Don’t Bin Unwanted Makeup, Donate It To These Women Instead

Illustrated by Abbie Winters.
When it comes to pretty, shiny things, many of us are like magpies. It’s understandable: it demands a strong will to resist the relentless marketing everywhere we go and, in any case, the new liquid lipstick from your favourite beauty brand is gorgeous. But often we don’t need – or even really want – the things we hand over our hard-earned cash for, so it’s little surprise that a stockpile of unused bits and bobs soon starts to form. From that freebie anti-ageing eye cream you got for spending £30 in Boots to the kind cosmetics gift that didn’t quite suit your colouring, you probably aren’t using every item in your makeup bag. The familiar ‘New Year, New You’ spiel makes January seem the ideal time for a sort out, but instead of throwing out your unwanted goodies in a frantic bid to ‘clear your clutter, clear your mind’, why not do something more positive with them? Give and Makeup is a non-profit initiative that helps pass on your surplus makeup, clothing and more to the thousands of women who turn up at refuges with nothing after escaping domestic abuse. It was founded six years ago by skincare expert and blogger Caroline Hirons after research for a blogpost on everyday essentials led her to a page on Refuge’s website. “I read that the fewer things women take with them, the longer they have to get away, because the abuser is less likely to assume that she’s left,” she says. “Most of them only take their kids, their purse and maybe a change of underwear. I had a lightbulb moment. I had been sent so much stuff for the blog and I didn’t need it all, but these women did. I rung my friends up and said ‘Bitches, we’re doing this!'” Two women are murdered by a partner or ex-partner every week in the UK, with one in four experiencing domestic violence in their lifetime. Charities like Refuge and Women’s Aid protect those in need, helping them find somewhere safe to stay while they struggle to rebuild their lives.
Illustrated by Abbie Winters.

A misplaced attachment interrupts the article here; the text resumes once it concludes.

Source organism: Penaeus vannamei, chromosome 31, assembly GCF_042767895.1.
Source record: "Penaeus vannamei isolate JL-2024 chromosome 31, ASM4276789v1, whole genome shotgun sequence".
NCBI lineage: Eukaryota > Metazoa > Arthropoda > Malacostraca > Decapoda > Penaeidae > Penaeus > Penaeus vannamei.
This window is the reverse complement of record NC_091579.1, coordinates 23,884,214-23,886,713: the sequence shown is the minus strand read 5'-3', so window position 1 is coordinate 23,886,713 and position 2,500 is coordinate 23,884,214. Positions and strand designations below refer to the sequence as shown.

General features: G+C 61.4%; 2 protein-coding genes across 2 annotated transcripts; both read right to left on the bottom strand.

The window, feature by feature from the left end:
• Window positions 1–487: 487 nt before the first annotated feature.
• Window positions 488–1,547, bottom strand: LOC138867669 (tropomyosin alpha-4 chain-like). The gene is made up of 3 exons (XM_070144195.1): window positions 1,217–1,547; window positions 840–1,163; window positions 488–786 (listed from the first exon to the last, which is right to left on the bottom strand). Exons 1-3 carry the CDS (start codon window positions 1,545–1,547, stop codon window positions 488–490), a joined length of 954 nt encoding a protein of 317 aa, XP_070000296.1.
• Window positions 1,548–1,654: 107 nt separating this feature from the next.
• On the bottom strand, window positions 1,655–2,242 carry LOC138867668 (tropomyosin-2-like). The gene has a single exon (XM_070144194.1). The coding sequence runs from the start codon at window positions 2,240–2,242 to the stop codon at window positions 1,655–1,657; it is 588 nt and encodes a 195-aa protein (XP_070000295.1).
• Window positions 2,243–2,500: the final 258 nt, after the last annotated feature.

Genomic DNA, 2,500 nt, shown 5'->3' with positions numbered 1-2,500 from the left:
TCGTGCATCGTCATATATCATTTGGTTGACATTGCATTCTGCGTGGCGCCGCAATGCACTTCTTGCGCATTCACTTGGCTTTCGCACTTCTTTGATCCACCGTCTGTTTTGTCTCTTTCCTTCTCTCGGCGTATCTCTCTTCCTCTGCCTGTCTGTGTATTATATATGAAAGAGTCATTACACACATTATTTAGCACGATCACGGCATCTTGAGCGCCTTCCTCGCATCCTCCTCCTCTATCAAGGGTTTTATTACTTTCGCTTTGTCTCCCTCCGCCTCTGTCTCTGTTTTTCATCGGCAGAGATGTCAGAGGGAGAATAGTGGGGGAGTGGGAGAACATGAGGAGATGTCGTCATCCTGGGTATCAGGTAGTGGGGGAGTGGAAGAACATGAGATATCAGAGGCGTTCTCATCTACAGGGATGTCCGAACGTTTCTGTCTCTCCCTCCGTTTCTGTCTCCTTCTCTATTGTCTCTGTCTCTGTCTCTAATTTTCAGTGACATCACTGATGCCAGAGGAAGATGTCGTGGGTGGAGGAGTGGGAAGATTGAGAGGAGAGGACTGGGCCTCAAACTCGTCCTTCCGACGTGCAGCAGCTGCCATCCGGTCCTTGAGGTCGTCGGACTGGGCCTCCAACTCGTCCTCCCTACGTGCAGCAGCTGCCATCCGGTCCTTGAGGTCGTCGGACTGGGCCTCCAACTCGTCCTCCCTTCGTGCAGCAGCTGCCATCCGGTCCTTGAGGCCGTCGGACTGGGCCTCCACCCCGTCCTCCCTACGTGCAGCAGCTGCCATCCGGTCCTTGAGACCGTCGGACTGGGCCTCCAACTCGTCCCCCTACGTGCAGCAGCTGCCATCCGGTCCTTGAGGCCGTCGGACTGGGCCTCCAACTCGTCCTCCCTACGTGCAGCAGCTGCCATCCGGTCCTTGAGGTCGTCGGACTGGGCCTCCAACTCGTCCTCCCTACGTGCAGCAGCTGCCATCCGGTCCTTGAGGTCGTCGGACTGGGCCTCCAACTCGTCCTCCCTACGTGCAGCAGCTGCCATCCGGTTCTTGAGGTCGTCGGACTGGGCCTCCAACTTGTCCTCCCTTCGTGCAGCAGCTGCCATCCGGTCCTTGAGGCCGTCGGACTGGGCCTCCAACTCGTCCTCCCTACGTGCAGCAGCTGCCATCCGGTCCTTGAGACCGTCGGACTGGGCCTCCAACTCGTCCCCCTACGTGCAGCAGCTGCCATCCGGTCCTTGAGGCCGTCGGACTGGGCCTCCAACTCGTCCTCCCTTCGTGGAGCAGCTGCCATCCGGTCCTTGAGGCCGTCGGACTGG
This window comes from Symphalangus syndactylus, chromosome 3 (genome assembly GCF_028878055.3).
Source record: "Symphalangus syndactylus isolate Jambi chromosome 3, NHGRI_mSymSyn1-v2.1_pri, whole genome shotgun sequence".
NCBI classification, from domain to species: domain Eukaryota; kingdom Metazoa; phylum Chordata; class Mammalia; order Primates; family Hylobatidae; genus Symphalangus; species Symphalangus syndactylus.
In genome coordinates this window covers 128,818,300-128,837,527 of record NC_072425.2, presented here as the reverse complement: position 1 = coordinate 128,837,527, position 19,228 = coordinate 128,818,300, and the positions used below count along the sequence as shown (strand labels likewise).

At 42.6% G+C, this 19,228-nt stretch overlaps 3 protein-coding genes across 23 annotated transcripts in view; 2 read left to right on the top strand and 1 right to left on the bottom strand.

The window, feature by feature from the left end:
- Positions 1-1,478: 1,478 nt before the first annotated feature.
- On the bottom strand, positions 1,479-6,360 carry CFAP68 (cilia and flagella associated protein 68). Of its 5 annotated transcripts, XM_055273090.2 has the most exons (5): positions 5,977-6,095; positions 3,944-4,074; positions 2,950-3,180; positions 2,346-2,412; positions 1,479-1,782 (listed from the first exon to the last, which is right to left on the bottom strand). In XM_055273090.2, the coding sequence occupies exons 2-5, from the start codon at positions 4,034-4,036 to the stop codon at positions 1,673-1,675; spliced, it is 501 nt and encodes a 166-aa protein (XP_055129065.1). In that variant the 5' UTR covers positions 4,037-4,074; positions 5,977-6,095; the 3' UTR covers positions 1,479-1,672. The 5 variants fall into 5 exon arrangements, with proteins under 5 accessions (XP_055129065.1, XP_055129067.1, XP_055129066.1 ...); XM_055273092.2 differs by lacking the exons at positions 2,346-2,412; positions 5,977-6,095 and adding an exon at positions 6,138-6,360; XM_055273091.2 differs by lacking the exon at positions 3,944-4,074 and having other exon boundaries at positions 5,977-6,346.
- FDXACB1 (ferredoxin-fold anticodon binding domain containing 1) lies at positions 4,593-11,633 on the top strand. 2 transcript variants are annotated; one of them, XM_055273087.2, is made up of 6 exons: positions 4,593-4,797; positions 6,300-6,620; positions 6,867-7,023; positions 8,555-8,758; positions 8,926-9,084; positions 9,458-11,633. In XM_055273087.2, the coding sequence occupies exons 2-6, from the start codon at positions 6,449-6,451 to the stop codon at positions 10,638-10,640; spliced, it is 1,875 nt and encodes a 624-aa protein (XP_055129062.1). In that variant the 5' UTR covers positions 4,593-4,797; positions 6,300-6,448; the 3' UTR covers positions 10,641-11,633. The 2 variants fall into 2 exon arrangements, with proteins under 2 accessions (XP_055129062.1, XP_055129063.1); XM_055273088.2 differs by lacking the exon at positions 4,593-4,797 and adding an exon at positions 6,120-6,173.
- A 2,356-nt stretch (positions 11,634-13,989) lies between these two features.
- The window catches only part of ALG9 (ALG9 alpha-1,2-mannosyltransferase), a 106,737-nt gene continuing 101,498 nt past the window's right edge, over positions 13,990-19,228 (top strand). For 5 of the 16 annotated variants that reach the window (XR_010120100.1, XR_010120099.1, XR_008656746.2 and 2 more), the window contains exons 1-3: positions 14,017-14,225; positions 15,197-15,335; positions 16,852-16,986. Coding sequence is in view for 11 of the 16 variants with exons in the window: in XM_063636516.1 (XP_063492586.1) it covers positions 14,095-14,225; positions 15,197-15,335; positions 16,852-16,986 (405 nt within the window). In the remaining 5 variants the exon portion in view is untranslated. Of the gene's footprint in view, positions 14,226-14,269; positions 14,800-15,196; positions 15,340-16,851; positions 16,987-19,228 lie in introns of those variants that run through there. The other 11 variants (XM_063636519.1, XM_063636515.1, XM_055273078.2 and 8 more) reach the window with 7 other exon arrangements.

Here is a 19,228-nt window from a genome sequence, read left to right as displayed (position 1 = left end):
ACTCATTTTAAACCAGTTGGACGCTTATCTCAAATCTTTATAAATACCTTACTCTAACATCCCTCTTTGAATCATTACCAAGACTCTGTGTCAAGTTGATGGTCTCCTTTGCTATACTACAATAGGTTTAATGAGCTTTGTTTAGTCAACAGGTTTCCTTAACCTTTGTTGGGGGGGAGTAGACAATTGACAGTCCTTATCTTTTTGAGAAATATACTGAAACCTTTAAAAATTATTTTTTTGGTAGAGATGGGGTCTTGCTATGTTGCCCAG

Polly Neate, chief executive of Women’s Aid, encourages the donation of makeup to women’s refuges. “When you go into a refuge, you are literally running for your life. That means that you leave nearly everything behind – another indignity for an abused woman,” she says. “Refuges are a vital space for survivors of domestic abuse to reclaim their confidence and identity – and something to make them feel pampered and special, like makeup, can play an important part in that.” Initially, any Give and Makeup donations were sent to a Fulham shop run by a member of Hirons' family, but when they kept arriving, Refuge set up a PO Box close to its offices. “It was frustrating at the beginning as people were asking me for the addresses of the refuges, which I obviously couldn’t share as they are full of women whose lives are threatened,” says Hirons, who regularly organises collections from brands and retailers as well as donating personally. Give and Makeup originally focused solely on makeup, as the name suggests, because Hirons wanted to help liberate those women who had been banned by controlling abusers from wearing makeup and dyeing their hair. Unlike charity shops and similar schemes that only work directly with brands, it accepts lightly used products – so that blusher you tried once and never wore again need not go to waste. The general rule is that if you’d happily give something to a friend, they’ll take it, though tested items with an applicator wand (namely mascaras, lip glosses and concealers) are no-gos for hygiene reasons. Suggestions of other things to send to the women include toiletries, clean underwear, stationery, homeware for personalising their refuge rooms, books, cosy blankets, small mugs and bowls and children’s toys and games. "Literally everything” in a good, usable condition is accepted, and the women are “so grateful” for the gifts they receive. “If you ask women to give £40 to charity, most will balk and say they can’t afford it, but they’ll happily hand over an eye palette that they aren’t going to use anymore,” says Hirons. “Donating is doing good for someone in a worse-off position than you, it’s really that simple.” If you need help, you can call the Freephone 24 Hour National Domestic Violence Helpline (run in partnership between Women’s Aid and Refuge) on 0808 2000 247

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